There is nothing like the weird, gross, devoted love between a single mother and her daughter
Some people wait decades for their parents to become human beings. They’ll sail through playground tussles, university days, early jobs, pregnancies, marriages, divorces and everything in between, fervently believing in the mysterious magic with which a mother is imbued. They know a mum can change everything with a cup of tea or a lasagne, a wise word or a knowing smile. They are the types of people who say, as one friend once did to me at the age of 27, “I don’t think I’ll ever be as much of an adult as my parents.”
When you grow up with a single parent, it’s different. That revelatory moment everyone is supposed to experience in middle age, when an incapacitated parent reveals their human frailty for the first time by asking for reassurance, doesn’t come.
It already came, years before, when you were five years old and your dad cried after a custody ruling. Or at seven, when you felt your mum’s awkward sadness among hundreds of happy couples waiting in the playground. Or at eighteen, when your crushing fear of a beloved parent being lonely without you eclipsed all the joy of moving away from home for the first time. Because you knew they were human all along.
These are the bad things about being a child of a single parent: you grow up too fast. You’re drafted in as relationship adviser by default, which usually means hearing more than you’d like to about your mother’s sex life. You’re seen and treated as an equal, even when you’re just an overtired 11-year-old or a teenager having a meltdown. Your anxiety about whether they’re OK at any given moment will play a constant, low-level drumbeat in the background of your life, getting louder when you’re happy. You will find yourself identifying with Jessa in Girls when she finally snaps during an altercation with her father, “I’m the child! I’m the child!”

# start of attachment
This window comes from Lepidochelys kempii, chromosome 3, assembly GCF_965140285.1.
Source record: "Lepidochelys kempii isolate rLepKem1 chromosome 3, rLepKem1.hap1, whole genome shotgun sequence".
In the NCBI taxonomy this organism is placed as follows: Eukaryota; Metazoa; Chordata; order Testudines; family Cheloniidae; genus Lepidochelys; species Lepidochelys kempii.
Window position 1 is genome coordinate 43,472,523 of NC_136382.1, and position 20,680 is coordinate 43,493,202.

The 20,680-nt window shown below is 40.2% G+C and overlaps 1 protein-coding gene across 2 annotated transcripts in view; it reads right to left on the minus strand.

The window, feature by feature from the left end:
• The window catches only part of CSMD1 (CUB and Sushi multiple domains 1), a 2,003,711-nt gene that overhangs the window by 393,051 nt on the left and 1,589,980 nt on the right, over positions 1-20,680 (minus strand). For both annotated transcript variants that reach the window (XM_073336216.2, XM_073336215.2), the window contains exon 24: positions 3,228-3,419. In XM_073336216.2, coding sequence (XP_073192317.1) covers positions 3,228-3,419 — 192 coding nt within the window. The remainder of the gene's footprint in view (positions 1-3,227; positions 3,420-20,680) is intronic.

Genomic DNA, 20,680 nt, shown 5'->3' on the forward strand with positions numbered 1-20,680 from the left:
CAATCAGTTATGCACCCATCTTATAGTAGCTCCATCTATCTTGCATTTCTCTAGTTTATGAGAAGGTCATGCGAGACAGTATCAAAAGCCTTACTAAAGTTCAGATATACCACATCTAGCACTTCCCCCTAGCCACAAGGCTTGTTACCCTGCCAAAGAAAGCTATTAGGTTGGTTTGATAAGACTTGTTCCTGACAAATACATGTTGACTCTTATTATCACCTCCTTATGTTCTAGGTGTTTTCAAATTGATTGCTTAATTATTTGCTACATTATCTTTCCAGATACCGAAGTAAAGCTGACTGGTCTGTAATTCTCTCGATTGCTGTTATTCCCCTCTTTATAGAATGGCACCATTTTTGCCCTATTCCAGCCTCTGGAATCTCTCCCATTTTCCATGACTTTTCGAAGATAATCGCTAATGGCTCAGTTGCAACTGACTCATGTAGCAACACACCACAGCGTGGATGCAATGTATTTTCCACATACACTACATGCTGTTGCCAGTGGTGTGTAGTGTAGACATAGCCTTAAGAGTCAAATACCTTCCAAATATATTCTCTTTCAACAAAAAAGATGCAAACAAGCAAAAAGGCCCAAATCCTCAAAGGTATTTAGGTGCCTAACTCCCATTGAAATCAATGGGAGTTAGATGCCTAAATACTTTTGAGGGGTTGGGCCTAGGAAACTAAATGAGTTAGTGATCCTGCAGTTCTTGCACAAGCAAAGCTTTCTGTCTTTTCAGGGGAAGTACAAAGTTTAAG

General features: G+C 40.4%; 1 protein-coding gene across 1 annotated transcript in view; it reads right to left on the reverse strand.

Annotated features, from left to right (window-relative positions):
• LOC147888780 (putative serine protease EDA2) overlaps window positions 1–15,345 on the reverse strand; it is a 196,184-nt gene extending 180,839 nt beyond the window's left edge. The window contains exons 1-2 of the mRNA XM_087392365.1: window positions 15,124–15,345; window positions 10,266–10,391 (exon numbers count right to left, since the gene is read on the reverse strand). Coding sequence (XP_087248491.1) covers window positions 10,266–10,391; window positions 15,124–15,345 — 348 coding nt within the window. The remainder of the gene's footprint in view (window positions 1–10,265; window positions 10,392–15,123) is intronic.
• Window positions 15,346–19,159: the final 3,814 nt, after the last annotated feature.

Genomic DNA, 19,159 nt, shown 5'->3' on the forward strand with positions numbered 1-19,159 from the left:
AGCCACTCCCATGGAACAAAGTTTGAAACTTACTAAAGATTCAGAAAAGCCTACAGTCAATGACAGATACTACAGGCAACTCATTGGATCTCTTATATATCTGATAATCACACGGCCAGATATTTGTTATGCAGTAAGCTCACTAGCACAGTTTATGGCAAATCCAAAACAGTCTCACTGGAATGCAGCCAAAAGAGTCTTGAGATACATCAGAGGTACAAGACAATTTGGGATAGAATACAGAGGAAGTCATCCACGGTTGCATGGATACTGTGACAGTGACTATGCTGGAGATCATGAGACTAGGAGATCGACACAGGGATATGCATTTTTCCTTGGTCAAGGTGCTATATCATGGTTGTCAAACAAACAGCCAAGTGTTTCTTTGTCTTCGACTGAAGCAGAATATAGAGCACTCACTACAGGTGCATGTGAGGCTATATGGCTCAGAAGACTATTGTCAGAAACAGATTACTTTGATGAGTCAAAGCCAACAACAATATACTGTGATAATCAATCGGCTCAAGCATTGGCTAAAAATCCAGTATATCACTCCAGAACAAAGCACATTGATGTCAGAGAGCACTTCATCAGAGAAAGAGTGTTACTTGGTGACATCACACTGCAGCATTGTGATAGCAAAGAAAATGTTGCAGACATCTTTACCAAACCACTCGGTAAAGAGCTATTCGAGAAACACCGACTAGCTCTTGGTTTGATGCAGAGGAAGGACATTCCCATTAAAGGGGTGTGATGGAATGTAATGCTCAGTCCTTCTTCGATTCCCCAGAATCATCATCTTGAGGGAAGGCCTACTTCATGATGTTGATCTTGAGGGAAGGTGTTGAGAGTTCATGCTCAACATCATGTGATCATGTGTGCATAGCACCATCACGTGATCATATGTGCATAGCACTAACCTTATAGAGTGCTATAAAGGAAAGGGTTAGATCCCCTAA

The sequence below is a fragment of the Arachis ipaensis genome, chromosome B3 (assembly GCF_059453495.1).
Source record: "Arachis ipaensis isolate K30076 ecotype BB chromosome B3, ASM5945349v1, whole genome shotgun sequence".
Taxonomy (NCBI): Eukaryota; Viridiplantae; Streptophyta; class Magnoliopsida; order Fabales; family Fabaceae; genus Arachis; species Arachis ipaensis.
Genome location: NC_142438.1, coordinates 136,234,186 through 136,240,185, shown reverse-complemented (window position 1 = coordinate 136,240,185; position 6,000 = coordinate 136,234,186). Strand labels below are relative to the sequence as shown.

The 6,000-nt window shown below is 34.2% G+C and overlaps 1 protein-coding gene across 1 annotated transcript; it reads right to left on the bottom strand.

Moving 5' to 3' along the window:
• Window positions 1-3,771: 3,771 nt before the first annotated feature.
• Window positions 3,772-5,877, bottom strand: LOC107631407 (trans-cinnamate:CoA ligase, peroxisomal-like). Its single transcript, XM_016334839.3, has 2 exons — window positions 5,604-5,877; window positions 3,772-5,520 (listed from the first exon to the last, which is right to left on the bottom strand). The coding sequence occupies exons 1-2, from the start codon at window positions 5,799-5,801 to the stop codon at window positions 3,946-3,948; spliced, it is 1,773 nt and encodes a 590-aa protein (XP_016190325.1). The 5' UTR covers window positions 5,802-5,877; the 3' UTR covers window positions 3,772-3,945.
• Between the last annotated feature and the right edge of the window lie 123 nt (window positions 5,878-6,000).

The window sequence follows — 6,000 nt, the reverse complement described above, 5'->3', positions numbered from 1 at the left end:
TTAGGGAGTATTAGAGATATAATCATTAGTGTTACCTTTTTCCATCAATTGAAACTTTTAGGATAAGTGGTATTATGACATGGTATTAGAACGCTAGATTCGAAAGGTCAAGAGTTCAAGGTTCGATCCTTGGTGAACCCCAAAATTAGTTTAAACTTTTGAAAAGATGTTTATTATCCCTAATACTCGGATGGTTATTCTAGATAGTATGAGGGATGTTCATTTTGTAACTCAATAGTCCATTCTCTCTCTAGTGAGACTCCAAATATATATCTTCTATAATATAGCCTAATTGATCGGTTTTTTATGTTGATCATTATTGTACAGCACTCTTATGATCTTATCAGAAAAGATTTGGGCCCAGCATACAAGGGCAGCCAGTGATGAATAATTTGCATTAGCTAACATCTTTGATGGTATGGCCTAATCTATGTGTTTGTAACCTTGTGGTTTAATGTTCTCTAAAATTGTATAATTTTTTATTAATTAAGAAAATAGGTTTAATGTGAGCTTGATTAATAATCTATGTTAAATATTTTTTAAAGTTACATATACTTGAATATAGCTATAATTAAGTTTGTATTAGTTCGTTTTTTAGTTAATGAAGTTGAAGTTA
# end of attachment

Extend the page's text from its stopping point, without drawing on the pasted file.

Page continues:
But these are the good things: you have a readymade best friend. Not in the way people mean when they flippantly tell you their happily married mum is their best friend because they go on shopping trips together and share tips about quinoa. This is a real friendship, the kind that can only come from wiping each other’s tears and taking turns to tell each other everything will be all right. The kind where you stay up until 3am debating current affairs with each other on a school night because your opinion is respected and your conversation is vital. The kind where you learn that two people can say the unsayable – as you both will, many times, especially during your own adolescence – and love each other enough to painstakingly rebuild your relationship again afterwards.
Mother’s Day, we’re often told, is just another commercial leg-up for purveyors of half-dead petrol station daffodils and cards containing misspelt sentimental poetry. But for me, it also provides an opportunity to examine one of the most complicated and valuable relationships in my life.
It provides the space – even if that’s just a few minutes on a snatched phone call – to step back and appreciate that single parenthood comes with its own unique set of sacrifices and dedications.
Zach Braff’s character in Garden State comments that he realised how much his mother loved him as a child when she offered him her sleeve to wipe his snotty nose on. Not to take the wind out of his sails or anything, but my mum once spent an hour ringing round my friends to arrange a playdate for me while she was in labour with my sister. After her waters had broken.
If that’s not weird, awesome, disgusting, incredibly devoted love on another level, then I don’t know what is.